There is also a caveat that people ignore. In the past, when a team with the 20th pick signs a guy, the pick is replaced by the former team of the player, which didnt affect the teams picking below. Nowadays, the pick vanishes, meaning all of the good teams with low 20th picks now get to move up a spot for free. I thought the system was supposed to be helping bad teams, not good ones.

Meh Sheep
1 year 5 months ago

It is better than the system before where teams like the Red Sox or Yankees would let their type A player walk and sign a different type A and exchange their high 20s pick for an earlier pick and gain a supplemental pick on top of it. Or better yet do it twice and exchange a late second rounder for a second supplemental and another earlier pick.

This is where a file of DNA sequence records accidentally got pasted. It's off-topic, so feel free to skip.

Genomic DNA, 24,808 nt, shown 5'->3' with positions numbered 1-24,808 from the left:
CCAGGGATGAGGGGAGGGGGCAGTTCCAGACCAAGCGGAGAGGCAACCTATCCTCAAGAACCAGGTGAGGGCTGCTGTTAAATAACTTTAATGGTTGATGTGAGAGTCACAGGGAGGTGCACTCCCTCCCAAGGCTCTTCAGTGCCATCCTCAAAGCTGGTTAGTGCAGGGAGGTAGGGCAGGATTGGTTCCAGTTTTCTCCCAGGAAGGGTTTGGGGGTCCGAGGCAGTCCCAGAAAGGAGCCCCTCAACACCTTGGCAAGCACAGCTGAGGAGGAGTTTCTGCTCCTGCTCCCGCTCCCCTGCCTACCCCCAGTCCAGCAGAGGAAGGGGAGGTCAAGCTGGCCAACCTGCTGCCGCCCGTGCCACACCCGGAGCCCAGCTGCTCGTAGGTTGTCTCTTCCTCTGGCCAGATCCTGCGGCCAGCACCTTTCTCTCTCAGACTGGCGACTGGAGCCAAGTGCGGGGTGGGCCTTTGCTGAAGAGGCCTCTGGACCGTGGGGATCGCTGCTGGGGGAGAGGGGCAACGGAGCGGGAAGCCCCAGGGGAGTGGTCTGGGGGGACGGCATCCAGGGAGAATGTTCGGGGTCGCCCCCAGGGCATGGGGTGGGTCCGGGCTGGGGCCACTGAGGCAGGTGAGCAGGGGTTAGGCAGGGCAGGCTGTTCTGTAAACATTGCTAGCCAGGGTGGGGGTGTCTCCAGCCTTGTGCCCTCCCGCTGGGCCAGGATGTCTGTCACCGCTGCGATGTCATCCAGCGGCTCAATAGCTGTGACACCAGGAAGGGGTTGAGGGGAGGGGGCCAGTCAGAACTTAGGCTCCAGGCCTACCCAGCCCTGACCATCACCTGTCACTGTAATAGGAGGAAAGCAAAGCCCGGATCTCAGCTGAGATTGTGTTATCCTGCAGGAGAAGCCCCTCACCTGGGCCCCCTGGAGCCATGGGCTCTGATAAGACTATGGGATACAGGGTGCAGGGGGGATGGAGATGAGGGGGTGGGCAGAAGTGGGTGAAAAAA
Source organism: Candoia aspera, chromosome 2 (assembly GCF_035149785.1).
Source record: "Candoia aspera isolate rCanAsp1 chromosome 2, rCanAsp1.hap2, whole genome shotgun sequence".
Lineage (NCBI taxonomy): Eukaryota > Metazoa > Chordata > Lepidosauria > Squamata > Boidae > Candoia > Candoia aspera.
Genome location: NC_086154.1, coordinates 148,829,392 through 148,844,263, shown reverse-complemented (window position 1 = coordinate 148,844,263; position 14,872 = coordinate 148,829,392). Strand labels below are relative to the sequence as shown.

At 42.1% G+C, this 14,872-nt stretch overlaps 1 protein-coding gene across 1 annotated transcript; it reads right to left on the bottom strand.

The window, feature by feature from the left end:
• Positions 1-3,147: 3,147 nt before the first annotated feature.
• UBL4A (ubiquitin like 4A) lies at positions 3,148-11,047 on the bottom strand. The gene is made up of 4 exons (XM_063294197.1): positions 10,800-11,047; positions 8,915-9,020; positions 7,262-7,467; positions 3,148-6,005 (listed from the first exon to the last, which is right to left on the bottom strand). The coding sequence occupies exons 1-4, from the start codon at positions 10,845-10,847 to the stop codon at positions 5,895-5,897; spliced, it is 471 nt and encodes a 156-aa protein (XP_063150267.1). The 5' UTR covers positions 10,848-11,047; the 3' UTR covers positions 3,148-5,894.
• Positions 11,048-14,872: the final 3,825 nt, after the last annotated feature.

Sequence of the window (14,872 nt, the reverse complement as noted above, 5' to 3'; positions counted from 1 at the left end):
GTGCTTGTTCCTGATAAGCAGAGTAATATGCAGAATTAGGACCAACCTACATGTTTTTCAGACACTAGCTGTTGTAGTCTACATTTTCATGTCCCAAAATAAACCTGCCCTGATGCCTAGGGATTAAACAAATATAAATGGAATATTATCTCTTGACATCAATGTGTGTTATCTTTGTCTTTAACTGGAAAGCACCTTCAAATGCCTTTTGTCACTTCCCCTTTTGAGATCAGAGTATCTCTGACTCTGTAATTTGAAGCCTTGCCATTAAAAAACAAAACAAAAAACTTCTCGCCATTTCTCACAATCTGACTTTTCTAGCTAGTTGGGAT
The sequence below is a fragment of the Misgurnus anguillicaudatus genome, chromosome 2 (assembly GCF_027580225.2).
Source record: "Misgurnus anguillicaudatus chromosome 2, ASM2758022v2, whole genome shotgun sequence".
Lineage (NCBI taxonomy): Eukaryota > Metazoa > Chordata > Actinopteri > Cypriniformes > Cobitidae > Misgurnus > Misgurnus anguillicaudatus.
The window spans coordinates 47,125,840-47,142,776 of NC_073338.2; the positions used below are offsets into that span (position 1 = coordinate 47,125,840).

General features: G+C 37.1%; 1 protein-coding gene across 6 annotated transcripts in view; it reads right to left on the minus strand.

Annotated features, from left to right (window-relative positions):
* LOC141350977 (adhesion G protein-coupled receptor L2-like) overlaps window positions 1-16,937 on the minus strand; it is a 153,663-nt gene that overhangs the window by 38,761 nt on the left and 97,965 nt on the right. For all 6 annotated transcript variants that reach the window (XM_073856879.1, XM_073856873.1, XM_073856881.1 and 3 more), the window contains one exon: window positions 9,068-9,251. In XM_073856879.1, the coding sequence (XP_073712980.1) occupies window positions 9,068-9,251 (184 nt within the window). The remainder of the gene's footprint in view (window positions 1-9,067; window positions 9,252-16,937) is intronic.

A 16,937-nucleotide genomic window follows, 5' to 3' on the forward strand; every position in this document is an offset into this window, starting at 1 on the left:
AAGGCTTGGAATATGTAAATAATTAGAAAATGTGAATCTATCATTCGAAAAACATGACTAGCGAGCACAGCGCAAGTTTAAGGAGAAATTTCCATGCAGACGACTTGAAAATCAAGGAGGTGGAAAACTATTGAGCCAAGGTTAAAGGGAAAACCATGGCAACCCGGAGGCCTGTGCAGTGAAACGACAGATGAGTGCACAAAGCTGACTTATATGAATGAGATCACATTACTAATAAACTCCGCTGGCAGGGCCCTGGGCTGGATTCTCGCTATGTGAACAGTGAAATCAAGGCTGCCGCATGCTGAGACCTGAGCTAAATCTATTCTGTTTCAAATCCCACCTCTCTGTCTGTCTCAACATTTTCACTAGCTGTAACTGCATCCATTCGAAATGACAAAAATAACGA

johnsilver
1 year 5 months ago

Don’t you mean Tampa bay? Then people don’t want to mention the rays in that scenario, since they would get sometimes up to 8 picks in the 1-1S round. It’s easier to pick on Boston.

Forget NY. They didn’t offer arbitration much. Hard to when the FA were guys like Posada making 13m and Bobby Abreu making 16m with both going downhill.

Edit:

Boston had a fair share of guys getting way too much also.. Like JD drew, but mostly guys signed via FA. Not many they had extended (exception being Becket) who they generally allowed to walk away via FA before they got old and took the picks beforehand.

Erik Trenouth
1 year 5 months ago

I have said it before and I will say it again. Free Agents want years on their contracts more than they want extra dollar figures. Make the QO $40m over 3 years. There will still be a lot of QO given out, but then the players will actually consider taking them.